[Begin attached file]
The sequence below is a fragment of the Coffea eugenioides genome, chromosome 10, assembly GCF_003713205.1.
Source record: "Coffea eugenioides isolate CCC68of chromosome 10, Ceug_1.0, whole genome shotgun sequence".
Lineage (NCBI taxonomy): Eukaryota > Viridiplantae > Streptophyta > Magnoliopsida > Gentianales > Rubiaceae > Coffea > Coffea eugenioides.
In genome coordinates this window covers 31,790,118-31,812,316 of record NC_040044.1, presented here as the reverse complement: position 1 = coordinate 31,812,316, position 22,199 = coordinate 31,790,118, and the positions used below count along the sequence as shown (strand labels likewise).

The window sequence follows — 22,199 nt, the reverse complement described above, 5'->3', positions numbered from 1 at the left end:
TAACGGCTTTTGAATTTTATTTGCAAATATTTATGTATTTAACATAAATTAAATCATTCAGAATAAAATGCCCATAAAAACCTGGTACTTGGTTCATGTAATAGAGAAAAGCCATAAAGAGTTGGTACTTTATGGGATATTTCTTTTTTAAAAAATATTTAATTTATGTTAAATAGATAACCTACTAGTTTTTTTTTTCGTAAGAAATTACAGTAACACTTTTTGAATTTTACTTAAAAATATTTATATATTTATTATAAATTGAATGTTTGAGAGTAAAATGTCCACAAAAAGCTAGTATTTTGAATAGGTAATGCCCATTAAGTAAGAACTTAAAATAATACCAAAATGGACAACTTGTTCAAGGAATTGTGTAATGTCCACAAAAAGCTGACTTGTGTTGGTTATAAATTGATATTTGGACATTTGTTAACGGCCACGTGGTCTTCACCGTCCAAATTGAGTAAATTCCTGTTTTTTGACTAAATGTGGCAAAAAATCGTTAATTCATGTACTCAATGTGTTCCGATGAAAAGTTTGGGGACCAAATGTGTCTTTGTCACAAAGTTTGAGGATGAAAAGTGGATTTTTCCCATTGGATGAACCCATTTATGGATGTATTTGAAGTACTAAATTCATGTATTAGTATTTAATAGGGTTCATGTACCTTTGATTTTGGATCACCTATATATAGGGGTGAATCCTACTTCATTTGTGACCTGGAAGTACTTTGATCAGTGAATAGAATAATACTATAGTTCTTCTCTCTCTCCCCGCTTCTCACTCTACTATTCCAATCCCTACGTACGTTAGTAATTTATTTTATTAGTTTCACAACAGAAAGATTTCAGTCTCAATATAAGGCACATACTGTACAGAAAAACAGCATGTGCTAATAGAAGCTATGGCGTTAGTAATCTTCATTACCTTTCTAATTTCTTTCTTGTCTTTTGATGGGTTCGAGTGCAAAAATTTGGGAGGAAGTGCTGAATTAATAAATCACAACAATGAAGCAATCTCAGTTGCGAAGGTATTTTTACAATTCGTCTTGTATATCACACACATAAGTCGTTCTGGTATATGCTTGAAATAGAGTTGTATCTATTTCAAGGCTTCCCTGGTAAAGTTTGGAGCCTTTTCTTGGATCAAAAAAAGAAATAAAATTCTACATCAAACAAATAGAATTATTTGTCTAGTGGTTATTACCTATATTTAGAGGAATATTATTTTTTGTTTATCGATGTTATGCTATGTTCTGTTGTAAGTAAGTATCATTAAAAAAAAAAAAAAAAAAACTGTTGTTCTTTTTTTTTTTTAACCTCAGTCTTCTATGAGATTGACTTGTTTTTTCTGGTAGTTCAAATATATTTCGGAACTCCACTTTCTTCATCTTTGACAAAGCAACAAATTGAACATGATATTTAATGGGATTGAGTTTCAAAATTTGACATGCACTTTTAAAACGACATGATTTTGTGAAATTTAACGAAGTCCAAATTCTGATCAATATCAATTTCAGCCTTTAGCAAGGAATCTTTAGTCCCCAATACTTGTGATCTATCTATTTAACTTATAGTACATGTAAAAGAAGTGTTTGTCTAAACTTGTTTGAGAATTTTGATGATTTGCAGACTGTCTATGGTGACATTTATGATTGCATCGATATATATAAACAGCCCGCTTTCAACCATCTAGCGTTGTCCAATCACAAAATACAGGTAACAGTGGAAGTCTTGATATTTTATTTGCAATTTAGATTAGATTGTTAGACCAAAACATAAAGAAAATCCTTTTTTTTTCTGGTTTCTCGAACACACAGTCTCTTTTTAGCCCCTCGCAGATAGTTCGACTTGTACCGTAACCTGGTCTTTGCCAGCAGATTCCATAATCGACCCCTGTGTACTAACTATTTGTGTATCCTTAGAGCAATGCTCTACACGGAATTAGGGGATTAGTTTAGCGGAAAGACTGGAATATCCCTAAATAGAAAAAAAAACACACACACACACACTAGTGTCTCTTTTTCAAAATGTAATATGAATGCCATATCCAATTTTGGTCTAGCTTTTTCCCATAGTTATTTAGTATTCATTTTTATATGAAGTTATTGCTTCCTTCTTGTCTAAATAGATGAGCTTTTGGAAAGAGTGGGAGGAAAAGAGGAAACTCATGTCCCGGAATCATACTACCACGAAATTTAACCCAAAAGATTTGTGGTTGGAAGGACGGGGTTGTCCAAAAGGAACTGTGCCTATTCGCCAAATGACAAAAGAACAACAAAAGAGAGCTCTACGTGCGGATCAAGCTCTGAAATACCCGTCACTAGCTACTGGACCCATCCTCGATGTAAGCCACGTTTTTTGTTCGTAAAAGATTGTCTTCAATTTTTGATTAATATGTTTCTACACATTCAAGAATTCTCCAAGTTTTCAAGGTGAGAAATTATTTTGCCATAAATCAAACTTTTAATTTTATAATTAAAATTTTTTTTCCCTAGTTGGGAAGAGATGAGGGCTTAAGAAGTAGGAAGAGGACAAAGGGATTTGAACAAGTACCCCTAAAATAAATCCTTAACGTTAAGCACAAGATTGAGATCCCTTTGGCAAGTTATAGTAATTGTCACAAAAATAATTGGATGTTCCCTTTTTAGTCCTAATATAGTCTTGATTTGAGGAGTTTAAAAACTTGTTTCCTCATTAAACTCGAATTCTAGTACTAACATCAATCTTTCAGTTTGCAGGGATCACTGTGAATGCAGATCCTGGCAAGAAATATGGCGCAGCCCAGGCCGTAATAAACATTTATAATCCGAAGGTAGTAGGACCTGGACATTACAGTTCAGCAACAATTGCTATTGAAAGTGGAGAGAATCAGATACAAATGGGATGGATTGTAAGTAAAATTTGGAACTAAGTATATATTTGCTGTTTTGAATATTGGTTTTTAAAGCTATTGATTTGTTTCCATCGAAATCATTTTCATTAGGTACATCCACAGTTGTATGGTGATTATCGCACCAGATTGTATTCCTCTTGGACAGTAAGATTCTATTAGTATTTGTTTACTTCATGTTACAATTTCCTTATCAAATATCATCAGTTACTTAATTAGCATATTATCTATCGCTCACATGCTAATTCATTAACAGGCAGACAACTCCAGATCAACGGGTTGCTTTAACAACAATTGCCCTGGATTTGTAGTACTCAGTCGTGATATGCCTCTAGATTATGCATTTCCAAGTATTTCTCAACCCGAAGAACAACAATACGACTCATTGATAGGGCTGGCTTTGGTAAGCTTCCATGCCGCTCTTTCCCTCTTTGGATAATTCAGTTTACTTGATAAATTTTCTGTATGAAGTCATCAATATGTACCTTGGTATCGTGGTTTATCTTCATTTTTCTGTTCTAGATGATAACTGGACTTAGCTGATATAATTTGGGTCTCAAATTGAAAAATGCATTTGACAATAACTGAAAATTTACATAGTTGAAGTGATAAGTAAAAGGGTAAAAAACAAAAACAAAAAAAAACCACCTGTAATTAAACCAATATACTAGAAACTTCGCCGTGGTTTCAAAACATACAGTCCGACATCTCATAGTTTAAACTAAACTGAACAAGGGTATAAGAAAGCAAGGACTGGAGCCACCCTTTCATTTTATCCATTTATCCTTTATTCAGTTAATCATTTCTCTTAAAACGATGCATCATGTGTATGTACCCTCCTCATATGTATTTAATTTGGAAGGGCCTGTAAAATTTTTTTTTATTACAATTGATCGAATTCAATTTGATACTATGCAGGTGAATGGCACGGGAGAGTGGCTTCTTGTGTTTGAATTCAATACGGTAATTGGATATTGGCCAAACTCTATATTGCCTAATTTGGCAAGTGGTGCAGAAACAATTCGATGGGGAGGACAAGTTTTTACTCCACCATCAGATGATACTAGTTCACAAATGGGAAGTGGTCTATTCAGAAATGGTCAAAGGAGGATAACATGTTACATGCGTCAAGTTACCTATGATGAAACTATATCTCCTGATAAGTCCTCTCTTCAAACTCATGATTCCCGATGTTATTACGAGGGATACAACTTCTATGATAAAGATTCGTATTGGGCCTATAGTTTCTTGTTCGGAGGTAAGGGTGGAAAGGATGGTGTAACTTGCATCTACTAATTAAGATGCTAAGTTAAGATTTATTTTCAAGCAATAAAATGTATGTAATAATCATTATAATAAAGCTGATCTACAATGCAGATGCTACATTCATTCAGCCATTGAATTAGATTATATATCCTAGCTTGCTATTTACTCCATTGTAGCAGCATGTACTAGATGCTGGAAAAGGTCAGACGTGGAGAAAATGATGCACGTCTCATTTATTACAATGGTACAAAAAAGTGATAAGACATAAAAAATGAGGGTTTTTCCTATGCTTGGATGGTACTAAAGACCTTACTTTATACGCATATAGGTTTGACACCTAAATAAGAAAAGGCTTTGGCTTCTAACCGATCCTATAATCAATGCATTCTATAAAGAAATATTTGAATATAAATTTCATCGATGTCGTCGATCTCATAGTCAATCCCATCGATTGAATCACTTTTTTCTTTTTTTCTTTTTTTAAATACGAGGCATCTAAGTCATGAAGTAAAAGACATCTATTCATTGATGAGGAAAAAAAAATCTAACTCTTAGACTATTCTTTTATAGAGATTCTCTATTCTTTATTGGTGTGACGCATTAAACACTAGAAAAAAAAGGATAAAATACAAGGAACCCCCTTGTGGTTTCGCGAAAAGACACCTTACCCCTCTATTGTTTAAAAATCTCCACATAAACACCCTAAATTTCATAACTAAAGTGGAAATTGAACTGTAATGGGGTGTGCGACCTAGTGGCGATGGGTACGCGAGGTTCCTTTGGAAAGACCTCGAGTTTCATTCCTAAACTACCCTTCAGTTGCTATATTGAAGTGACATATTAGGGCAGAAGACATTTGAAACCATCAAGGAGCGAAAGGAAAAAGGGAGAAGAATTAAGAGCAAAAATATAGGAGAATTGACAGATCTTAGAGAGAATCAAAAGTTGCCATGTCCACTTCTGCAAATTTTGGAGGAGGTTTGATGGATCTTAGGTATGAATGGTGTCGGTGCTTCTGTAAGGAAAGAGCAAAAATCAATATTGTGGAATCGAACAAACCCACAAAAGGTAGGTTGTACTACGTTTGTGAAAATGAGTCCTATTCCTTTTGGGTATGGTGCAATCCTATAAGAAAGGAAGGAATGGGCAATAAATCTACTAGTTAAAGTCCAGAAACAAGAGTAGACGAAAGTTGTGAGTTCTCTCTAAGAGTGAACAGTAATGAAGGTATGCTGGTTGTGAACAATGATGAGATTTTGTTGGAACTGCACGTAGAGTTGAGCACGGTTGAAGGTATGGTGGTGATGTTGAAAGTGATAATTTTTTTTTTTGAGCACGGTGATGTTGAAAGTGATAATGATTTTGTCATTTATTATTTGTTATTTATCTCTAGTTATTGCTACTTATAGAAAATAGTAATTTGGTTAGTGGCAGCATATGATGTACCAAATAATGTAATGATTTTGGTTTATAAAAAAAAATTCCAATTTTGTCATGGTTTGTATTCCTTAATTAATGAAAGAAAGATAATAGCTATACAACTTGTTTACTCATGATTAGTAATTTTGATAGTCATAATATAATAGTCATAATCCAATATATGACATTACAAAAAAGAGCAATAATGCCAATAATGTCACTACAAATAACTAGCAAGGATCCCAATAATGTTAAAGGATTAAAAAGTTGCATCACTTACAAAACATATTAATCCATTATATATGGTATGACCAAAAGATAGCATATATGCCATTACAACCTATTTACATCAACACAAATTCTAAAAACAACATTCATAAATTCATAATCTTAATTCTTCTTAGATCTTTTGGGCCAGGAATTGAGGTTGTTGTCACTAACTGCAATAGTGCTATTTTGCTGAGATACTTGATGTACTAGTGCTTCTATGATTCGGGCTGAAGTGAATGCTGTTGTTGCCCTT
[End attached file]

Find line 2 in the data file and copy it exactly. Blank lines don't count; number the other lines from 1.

Source record: "Coffea eugenioides isolate CCC68of chromosome 10, Ceug_1.0, whole genome shotgun sequence".